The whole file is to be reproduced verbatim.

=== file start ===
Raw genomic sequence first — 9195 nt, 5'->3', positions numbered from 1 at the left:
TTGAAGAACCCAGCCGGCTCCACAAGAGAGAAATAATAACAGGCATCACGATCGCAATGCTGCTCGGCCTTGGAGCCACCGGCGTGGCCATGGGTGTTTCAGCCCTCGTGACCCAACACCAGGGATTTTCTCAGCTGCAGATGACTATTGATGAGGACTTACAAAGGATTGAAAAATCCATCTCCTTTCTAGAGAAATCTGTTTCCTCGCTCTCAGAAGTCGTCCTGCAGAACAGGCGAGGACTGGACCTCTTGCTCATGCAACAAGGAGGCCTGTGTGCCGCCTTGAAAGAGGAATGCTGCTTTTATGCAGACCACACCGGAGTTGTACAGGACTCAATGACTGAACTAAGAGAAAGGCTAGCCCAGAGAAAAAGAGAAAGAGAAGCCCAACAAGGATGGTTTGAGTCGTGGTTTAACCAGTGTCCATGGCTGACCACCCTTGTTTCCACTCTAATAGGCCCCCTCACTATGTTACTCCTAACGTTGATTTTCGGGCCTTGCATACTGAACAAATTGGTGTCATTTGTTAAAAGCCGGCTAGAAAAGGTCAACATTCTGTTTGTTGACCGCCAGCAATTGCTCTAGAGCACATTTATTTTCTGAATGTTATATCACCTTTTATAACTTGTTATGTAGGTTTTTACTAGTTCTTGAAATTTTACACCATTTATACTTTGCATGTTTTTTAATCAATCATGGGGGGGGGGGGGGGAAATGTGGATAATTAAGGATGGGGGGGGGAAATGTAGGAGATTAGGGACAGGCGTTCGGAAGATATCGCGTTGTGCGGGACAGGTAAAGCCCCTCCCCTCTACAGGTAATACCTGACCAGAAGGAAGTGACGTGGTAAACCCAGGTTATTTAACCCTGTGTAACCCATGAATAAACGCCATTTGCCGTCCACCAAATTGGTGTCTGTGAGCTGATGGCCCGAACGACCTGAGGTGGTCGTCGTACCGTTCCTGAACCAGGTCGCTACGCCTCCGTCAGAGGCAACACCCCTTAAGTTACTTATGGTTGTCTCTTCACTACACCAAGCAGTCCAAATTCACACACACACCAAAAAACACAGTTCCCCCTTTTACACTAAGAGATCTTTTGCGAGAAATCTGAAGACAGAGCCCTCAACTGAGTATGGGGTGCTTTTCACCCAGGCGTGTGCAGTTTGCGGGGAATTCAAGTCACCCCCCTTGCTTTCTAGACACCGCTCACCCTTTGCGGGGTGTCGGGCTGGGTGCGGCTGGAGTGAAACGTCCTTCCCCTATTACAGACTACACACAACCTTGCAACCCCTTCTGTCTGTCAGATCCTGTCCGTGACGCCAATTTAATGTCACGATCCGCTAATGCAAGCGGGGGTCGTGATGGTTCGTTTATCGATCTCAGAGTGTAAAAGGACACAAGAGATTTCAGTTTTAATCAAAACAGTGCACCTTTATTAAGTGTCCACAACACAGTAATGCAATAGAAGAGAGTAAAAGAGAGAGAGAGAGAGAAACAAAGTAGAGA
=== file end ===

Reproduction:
Raw genomic sequence first — 9195 nt, 5'->3', positions numbered from 1 at the left:
TTGAAGAACCCAGCCGGCTCCACAAGAGAGAAATAATAACAGGCATCACGATCGCAATGCTGCTCGGCCTTGGAGCCACCGGCGTGGCCATGGGTGTTTCAGCCCTCGTGACCCAACACCAGGGATTTTCTCAGCTGCAGATGACTATTGATGAGGACTTACAAAGGATTGAAAAATCCATCTCCTTTCTAGAGAAATCTGTTTCCTCGCTCTCAGAAGTCGTCCTGCAGAACAGGCGAGGACTGGACCTCTTGCTCATGCAACAAGGAGGCCTGTGTGCCGCCTTGAAAGAGGAATGCTGCTTTTATGCAGACCACACCGGAGTTGTACAGGACTCAATGACTGAACTAAGAGAAAGGCTAGCCCAGAGAAAAAGAGAAAGAGAAGCCCAACAAGGATGGTTTGAGTCGTGGTTTAACCAGTGTCCATGGCTGACCACCCTTGTTTCCACTCTAATAGGCCCCCTCACTATGTTACTCCTAACGTTGATTTTCGGGCCTTGCATACTGAACAAATTGGTGTCATTTGTTAAAAGCCGGCTAGAAAAGGTCAACATTCTGTTTGTTGACCGCCAGCAATTGCTCTAGAGCACATTTATTTTCTGAATGTTATATCACCTTTTATAACTTGTTATGTAGGTTTTTACTAGTTCTTGAAATTTTACACCATTTATACTTTGCATGTTTTTTAATCAATCATGGGGGGGGGGGGGGGAAATGTGGATAATTAAGGATGGGGGGGGGAAATGTAGGAGATTAGGGACAGGCGTTCGGAAGATATCGCGTTGTGCGGGACAGGTAAAGCCCCTCCCCTCTACAGGTAATACCTGACCAGAAGGAAGTGACGTGGTAAACCCAGGTTATTTAACCCTGTGTAACCCATGAATAAACGCCATTTGCCGTCCACCAAATTGGTGTCTGTGAGCTGATGGCCCGAACGACCTGAGGTGGTCGTCGTACCGTTCCTGAACCAGGTCGCTACGCCTCCGTCAGAGGCAACACCCCTTAAGTTACTTATGGTTGTCTCTTCACTACACCAAGCAGTCCAAATTCACACACACACCAAAAAACACAGTTCCCCCTTTTACACTAAGAGATCTTTTGCGAGAAATCTGAAGACAGAGCCCTCAACTGAGTATGGGGTGCTTTTCACCCAGGCGTGTGCAGTTTGCGGGGAATTCAAGTCACCCCCCTTGCTTTCTAGACACCGCTCACCCTTTGCGGGGTGTCGGGCTGGGTGCGGCTGGAGTGAAACGTCCTTCCCCTATTACAGACTACACACAACCTTGCAACCCCTTCTGTCTGTCAGATCCTGTCCGTGACGCCAATTTAATGTCACGATCCGCTAATGCAAGCGGGGGTCGTGATGGTTCGTTTATCGATCTCAGAGTGTAAAAGGACACAAGAGATTTCAGTTTTAATCAAAACAGTGCACCTTTATTAAGTGTCCACAACACAGTAATGCAATAGAAGAGAGTAAAAGAGAGAGAGAGAGAGAAACAAAGTAGAGA